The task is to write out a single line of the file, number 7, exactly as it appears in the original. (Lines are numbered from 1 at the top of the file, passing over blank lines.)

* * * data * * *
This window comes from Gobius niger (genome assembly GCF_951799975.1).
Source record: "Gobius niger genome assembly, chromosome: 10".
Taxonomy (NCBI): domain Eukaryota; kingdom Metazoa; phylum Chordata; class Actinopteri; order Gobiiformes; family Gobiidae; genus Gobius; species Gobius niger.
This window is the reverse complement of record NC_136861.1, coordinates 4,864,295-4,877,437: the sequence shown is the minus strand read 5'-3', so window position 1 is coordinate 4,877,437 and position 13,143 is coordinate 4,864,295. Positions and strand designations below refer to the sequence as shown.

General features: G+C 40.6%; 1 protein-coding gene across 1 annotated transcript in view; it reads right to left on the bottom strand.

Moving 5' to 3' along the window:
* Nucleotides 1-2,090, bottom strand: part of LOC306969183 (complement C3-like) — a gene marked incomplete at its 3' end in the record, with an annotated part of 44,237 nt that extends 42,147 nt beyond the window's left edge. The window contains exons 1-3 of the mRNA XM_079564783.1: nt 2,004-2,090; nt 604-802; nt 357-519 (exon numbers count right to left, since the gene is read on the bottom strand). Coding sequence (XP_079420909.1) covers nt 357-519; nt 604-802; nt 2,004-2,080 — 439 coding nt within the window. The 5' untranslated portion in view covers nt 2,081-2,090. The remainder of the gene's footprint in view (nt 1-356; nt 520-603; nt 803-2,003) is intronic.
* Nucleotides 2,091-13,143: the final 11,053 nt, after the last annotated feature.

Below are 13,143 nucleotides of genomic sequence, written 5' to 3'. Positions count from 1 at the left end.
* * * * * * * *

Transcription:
* Nucleotides 1-2,090, bottom strand: part of LOC306969183 (complement C3-like) — a gene marked incomplete at its 3' end in the record, with an annotated part of 44,237 nt that extends 42,147 nt beyond the window's left edge. The window contains exons 1-3 of the mRNA XM_079564783.1: nt 2,004-2,090; nt 604-802; nt 357-519 (exon numbers count right to left, since the gene is read on the bottom strand). Coding sequence (XP_079420909.1) covers nt 357-519; nt 604-802; nt 2,004-2,080 — 439 coding nt within the window. The 5' untranslated portion in view covers nt 2,081-2,090. The remainder of the gene's footprint in view (nt 1-356; nt 520-603; nt 803-2,003) is intronic.